Helena Schrader's Historical Fiction

Understanding Ourselves by Understanding the Past.


My biographical novel of Balian d'Ibelin in three parts is complete, but the saga continues. Follow me to Cyprus, where Lusignans and Ibelins struggle to put down a rebellion and establish a durable state. Watch for excerpts and updates here.

Sunday, July 7, 2013

The Occitan Resistance

The Albigensian Crusade, which I talked about in my last post, resulted in a bitter and prolonged conflict, because the people of the Languedoc did not submit docilely to the rule of the King of France or the Pope. For half a century, the Occitan lords and towns fought bitterly for their independence.

Nor were the lords of the Languedoc without allies. The King of Aragon, Pedro II, offered his protection to them in 1212, in exchange for them paying homage to him as their overlord. Thinking the King of Spain would be more tolerant of their independent lifestyle – or simply appalled by the atrocities and success of Simon de Montfort – the bulk of the lords of the Languedoc submitted. However, King Pedro proved no match for Simon de Montfort on the battlefield; he was defeated and killed at the Battle of Muret in September 1213. In a second attempt to gain support from a powerful foreign ruler, Raymond VII, the son of Joanna Plantagenet, the sister of Richard I (the Lionheart) and John I of England, forged an alliance in 1241 with his uncle King Henry III, but the army of Louis IX of France defeated the English at Taillebourg a year later.
In short, the bulk of the fighting fell to the intractable people of the Languedoc. Simon de Montfort, the most successful and ruthless of the French invaders, was forced to fight a total of 43 battles or sieges in just 9 years. This was a clear indication of how little he was accepted in the territories given him by the Pope (the Viscountship of Béziers and Carcassonne and the County of Toulouse). He was killed during a second siege of Toulouse in 1218 – allegedly by a stone flung from a mangonel (medieval mechanical stone thrower) manned by women.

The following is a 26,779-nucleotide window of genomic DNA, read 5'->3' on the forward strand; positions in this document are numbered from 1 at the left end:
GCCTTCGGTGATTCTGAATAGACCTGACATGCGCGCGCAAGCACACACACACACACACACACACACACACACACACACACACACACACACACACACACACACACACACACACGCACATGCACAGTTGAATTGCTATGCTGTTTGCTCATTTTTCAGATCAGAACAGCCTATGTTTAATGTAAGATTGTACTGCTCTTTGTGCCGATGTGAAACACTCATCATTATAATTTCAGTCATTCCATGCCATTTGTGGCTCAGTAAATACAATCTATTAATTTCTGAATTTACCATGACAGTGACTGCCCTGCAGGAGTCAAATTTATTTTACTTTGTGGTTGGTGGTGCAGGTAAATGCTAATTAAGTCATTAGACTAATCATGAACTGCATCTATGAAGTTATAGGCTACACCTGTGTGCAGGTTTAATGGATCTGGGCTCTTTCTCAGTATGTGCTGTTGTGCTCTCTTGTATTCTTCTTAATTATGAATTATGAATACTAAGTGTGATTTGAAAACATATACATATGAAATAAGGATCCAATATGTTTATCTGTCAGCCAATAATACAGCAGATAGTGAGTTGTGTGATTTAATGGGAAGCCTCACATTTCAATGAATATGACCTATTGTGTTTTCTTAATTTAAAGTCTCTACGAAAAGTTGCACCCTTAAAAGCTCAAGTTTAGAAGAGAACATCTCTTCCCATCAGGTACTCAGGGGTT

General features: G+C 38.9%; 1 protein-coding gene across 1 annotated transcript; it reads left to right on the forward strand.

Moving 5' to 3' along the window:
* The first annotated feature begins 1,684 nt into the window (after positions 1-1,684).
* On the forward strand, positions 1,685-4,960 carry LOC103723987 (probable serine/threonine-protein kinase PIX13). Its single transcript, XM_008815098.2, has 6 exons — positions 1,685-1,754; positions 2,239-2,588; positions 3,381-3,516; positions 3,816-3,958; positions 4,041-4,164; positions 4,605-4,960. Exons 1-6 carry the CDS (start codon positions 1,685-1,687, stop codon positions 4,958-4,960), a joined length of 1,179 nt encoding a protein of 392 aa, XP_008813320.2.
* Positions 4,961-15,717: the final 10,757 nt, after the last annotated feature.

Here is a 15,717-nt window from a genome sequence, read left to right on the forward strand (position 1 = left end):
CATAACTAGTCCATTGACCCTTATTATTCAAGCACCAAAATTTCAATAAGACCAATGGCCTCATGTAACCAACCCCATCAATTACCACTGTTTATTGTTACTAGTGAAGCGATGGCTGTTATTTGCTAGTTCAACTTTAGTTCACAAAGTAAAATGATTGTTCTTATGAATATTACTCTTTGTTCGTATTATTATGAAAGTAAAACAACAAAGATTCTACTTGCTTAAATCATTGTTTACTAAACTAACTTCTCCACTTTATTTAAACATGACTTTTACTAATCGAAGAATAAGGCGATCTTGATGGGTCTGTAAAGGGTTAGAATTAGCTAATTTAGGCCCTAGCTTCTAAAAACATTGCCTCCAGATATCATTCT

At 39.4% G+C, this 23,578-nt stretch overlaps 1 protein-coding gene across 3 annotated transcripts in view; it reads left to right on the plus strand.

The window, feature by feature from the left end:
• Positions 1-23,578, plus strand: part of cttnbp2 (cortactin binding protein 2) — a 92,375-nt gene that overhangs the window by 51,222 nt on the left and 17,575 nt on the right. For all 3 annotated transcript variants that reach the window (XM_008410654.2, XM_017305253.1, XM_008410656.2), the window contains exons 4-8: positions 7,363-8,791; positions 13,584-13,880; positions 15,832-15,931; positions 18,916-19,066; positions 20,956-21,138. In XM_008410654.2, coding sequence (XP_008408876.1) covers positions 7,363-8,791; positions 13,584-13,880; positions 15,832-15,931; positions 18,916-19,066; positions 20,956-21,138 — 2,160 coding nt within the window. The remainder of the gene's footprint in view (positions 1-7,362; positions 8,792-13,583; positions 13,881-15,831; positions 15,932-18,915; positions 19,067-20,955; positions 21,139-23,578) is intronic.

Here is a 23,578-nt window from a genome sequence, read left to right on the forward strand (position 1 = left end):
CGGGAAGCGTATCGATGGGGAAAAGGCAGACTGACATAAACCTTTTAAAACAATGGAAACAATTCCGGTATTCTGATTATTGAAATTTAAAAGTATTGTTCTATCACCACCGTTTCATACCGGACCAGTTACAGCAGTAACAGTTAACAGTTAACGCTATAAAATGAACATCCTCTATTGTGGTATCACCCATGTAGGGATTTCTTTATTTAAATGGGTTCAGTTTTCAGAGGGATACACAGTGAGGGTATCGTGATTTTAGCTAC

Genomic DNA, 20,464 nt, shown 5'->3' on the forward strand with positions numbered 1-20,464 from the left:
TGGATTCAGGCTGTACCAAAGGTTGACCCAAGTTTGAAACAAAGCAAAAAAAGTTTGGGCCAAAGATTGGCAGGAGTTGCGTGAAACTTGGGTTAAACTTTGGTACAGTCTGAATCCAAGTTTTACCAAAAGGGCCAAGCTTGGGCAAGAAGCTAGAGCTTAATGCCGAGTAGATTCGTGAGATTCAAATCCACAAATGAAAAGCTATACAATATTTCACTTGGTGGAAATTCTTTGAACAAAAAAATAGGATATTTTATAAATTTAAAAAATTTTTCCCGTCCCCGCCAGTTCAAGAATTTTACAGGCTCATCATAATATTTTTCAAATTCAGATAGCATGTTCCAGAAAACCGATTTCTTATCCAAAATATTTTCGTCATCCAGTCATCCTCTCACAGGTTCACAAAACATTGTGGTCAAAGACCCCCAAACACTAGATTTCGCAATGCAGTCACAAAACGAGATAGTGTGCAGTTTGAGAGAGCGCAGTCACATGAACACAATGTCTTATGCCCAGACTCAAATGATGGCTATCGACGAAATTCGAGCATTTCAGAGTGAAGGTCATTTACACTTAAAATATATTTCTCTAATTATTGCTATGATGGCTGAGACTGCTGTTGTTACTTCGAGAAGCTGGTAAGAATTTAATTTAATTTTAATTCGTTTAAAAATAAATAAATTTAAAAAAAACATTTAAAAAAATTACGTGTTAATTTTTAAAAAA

His son Amaury tried to continue the war, receiving support from Prince Louis of France (later Louis VIII), but Amaury lacked his father’s military skills or his luck. In 1220, Guy de Montfort, Amaury’s younger brother, was killed in yet another siege, and by 1224, Amaury de Montfort had had enough. He surrendered the lands and titles for which he, his father, and his brothers had fought so bitterly for 15 years and returned to France. For a moment it looked as if the lords of the Languedoc had won.
But the Cathar heresy had not been eradicated, and this provided an excuse for a new crusade. In 1226, Louis VIII took the cross and again brought an army of northern barons and mercenaries into the Languedoc. Within 3 years, the resistance of the southern lords had been broken, and the counts of Toulouse and Foix signed treaties with the French, now led by Louis IX, after his father’s death in 1226.
This time, the Inquisition came with the invaders and established the University of Toulouse to conduct “inquiries” into the Cathar heresy. The systematic methods of the Inquisition made it increasingly difficult for Cathars, particularly the so-called Perfects, the priests (and priestesses) of the Cathars, to survive in the towns and villages of the Languedoc. They retreated more and more to the few strongholds still defended by lords sympathetic to the heresy, notably the mountain fortress of Montsegur. In 1232, the Cathar “Bishop,” Guilhabert de Castres, declared Montsegur the “seat and head” of the Cathar Church. The castle was under the protection of the lords of Pereille and Mirepoix.
The last armed uprising against the French was led by Raymond-Roger de Trencavel, the son of the last Viscount.  His father had died in his own dungeon at Carcassonne after surrendering to Simon de Montfort in 1209. In 1240, the younger Trencavel made an attempt to recapture his birthright by force. He was supported by many young men from disinherited families, the so-called faydits. It was some of these desperate men who, on May 28, 1242, murdered 2 inquisitors and some of their servants in Avignonet. It had been the murder of the Papal Legate, Pierre of Castlenau, in 1208 that provoked the first “Albigensian Crusade,” of 1209. The murder of 2 inquisitors in 1242 was the final straw that onvinced the French King it was necessary to destroy the Cathar stronghold of Montsegur.
In 1243, the siege of Montsegur began. By March of the next year, the garrison had suffered a number of casualties, and an outpost had already fallen to the besiegers. The defenders sought and obtained a truce. On March 16, the forces of the King of France took control of Montsegur. 220 men and women, some “Perfects” and some defenders who converted to the Cathar faith now that they could no longer bear arms in its defense, refused to abjure their heresy and were burned at the stake.

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